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The biggest defensive problem in Denver isn’t Nikola Jokic

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Nikola Jokic has been used as a scapegoat for Denver’s defensive problems this year.

NBA: Denver Nuggets at Miami Heat Jasen Vinlove-USA TODAY Sports

Another loss. Another missed opportunity. Another game showcasing Denver’s ultimate problem in the present and the future.

Nikola Jokic played a great game last night against the Miami Heat, putting up 34 points, 14 rebounds, and 3 assists in 48 minutes, playing BY FAR the most minutes of his career last night and maintaining effectiveness throughout the game. With free throws in the clutch, rainbow three pointers, and a rebound tip-in with 10 seconds left in the fourth quarter to send the game to overtime, it’s clear that Denver would be nowhere near as good as they are now without their star center.

But just as Jokic scored and orchestrated offense as he normally does, the Heat came right back at him in the fourth quarter and both overtime periods. Attempting to force Jokic to play defense in space, both James Johnson and Kelly Olynyk had big games, scoring 31 and 30 points apiece on efficient shooting. This helped Miami keep pace with Jokic and the Nuggets, and in the end, Miami executed better and earned a hard-fought victory.

After the game, head coach Michael Malone gave his customary interview, saying that he was proud of the way his guys fought and that they should hold their heads high despite the loss, and he’s right. Denver, despite losing once again on the road in a must-win scenario, can hold their heads high tonight because they actually tried, unlike their dismal performance against the Memphis Grizzlies the previous game (my words, not his obviously).

Still, Malone had some candid words about the way the Heat attacked Jokic defensively in the end-of-game situations:

At this point, it’s clear that Malone treats Jokic as a liability in these defensive situations, and to a degree, he has a point. Jokic is slow, not at all quick in space, and not at all a leaper to defend the rim or contest perimeter shots. Normally, a player like that would be considered a liability.

Going back and watching the film though? Jokic wasn’t the problem defensively in my opinion. Just 12 of the 40 or so points Kelly Olynyk created through his scoring and passing were directly related to Jokic. There were a couple of perimeter jumpers Jokic was late to contest, as well as some erratic defense that left Olynyk or the receiver of his pass free to score. By my count, Olynyk’s points created were allowed by the following:

  • Mason Plumlee - 15 points
  • Nikola Jokic - 12 points
  • Torrey Craig - 4 points
  • Paul Millsap - 4 points
  • Wilson Chandler - 3 points
  • Jamal Murray - 2 points

The same can be said for James Johnson. Jokic didn’t exactly do an elite job covering Johnson, but he certainly was better than Millsap last night. By my count, Johnson’s 38 or so points created were allowed by the following:

  • Paul Millsap - 19 points
  • Nikola Jokic - 8 points
  • Will Barton - 6 points
  • Mason Plumlee - 3 points
  • Wilson Chandler - 2 points

Now, this isn’t meant to be a writer playing defense for the team’s biggest star. This is simply what happened last night. Millsap rotated off of Johnson a fair amount last night, and it cost the Nuggets points. Even when Millsap was defending Johnson though, the Miami forward powered around, above, and through Millsap. It wasn’t pretty, and it was the primary reason the Heat kept pace with the Nuggets throughout tonight’s game.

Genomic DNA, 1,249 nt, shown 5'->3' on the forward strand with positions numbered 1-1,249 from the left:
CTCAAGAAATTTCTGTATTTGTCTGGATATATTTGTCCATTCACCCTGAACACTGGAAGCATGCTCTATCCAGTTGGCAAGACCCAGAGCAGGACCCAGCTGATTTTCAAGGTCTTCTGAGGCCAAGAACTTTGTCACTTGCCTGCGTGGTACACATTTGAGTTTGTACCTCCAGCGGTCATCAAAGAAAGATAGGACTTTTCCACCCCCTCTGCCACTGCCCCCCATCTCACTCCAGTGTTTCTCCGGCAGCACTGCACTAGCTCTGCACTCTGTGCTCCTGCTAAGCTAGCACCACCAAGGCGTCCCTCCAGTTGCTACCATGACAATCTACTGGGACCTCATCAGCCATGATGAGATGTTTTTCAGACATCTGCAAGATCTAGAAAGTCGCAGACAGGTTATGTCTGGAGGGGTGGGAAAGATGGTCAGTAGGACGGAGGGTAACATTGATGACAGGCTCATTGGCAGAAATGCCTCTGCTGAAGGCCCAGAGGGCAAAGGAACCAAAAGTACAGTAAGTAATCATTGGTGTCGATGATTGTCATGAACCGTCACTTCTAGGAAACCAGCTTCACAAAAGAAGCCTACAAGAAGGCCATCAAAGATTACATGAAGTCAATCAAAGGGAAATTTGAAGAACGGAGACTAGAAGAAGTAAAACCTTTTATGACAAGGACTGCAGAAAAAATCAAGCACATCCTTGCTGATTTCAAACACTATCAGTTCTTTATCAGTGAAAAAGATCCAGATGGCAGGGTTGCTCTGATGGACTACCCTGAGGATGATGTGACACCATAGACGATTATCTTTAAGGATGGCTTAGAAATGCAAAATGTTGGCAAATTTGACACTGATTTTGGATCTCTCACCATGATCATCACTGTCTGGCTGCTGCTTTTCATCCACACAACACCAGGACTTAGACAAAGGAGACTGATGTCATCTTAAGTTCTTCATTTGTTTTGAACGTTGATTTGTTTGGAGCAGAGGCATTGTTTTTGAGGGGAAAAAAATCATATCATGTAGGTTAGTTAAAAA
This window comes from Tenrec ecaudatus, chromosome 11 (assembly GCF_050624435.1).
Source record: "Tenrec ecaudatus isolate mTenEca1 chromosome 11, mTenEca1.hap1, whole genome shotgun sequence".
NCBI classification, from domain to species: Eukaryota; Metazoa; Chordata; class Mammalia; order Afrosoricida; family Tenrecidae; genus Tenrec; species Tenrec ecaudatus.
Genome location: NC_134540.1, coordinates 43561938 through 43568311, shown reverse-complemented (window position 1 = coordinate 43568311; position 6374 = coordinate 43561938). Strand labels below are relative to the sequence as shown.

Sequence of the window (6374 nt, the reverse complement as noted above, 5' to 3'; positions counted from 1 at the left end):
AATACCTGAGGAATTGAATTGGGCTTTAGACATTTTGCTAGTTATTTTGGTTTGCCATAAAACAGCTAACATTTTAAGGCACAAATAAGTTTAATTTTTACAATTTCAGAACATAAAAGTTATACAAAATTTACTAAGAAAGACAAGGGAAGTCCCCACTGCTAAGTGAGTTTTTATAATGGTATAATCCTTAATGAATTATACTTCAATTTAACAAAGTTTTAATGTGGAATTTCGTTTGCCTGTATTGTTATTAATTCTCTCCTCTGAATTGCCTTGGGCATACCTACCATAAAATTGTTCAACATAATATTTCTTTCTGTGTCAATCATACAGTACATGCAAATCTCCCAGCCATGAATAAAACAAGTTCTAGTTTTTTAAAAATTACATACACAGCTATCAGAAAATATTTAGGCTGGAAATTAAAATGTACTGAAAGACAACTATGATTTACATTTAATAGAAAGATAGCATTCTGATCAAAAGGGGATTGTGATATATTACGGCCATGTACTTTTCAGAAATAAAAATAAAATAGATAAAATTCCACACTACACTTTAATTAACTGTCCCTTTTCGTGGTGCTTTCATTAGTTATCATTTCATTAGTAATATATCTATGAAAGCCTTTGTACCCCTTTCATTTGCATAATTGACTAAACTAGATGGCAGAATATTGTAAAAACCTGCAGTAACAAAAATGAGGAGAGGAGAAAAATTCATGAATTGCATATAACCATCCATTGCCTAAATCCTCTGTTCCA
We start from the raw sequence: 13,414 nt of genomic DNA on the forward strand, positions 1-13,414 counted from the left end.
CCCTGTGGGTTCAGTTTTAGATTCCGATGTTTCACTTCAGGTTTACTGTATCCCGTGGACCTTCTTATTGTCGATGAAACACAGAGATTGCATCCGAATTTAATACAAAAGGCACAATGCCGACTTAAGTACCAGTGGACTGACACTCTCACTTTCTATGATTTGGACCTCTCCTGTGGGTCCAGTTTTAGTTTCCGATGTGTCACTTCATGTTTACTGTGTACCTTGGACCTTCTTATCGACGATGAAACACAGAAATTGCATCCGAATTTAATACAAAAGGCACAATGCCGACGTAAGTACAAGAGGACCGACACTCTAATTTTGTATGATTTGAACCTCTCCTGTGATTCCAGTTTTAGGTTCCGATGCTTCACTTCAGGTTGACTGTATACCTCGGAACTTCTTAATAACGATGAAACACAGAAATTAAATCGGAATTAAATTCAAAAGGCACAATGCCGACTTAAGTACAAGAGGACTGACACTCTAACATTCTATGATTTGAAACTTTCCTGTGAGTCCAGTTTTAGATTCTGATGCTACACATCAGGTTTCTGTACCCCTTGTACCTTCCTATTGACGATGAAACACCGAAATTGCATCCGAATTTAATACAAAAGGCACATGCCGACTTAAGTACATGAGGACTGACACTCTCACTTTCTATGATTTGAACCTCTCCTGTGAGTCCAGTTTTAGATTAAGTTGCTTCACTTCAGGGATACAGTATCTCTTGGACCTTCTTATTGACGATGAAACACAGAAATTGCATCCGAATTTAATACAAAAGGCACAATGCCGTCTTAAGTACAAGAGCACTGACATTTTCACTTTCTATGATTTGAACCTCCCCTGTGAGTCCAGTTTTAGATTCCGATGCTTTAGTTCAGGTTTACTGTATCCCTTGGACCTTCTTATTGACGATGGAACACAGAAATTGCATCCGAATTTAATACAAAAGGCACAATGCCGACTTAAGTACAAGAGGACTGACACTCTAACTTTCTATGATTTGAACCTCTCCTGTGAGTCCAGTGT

NBA: Denver Nuggets at Miami Heat Jasen Vinlove-USA TODAY Sports

The point of all of this is, Nikola Jokic, while he has his defensive faults, isn’t the only problem. The Nuggets began to understand what Jokic was last year and that they had to account for some of his defensive issues going forward. Because of that, they brought in Paul Millsap, let go of Danilo Gallinari, and the two combined to help Denver form a solid defensive starting unit. The Murray - Gary Harris - Chandler - Millsap - Jokic lineup has allowed just a 105.0 defensive rating in 345 minutes of action this year. If that unit were a team, it would rank 11th in the NBA defensively.

With Jokic on the floor at all, the defensive rating jumps to 107.8, still not terrible in all honesty. That would rank 21st defensively, while his offensive rating of 112.2 when on the floor would rank 3rd. Consider that in juxtaposition with how the offense and defense perform with Jokic off the court:

  • The offensive rating decreases by 7.7 points per 100 possessions when he sits on the bench.
  • The defensive rating increases by 2.1 points per 100 possessions when he sits on the bench,

These two numbers aren’t a coincidence, because during the life of an NBA game, Jokic being on the floor helps the defense in most match-ups. This is because of three reasons:

  1. The Nuggets starters are generally better defenders than the bench players. An argument can be made that Devin Harris is better defensively than Murray, but Harris, Chandler, and Millsap are better defensively than Barton, Torrey Craig, Trey Lyles, and other possible subs. The starters with Plumlee at center instead of Jokic has only played 19 total minutes together, so it’s unwise to draw much information on just how much better Plumlee is on defense than Jokic, if at all.
  2. Jokic remains a smart defender. While he won’t block many shots, Jokic collects defensive rebounds at a high rate and collects steals at a high rate for a big man. Among the 35 centers that qualify for the minutes per game threshold, Jokic ranks 9th in defensive rebound percentage at 28.0% and 4th in steal percentage at 1.9%. While Jokic doesn’t provide a lot of rim protection, he constantly gets his hands in passing lanes and occasionally comes up with an important steal. His type of defense limits the amount of second chance opportunities the opposing team has, and while he gives up a high percentage on shots attempted against him, he at least partially makes up for it by limiting those extra chances.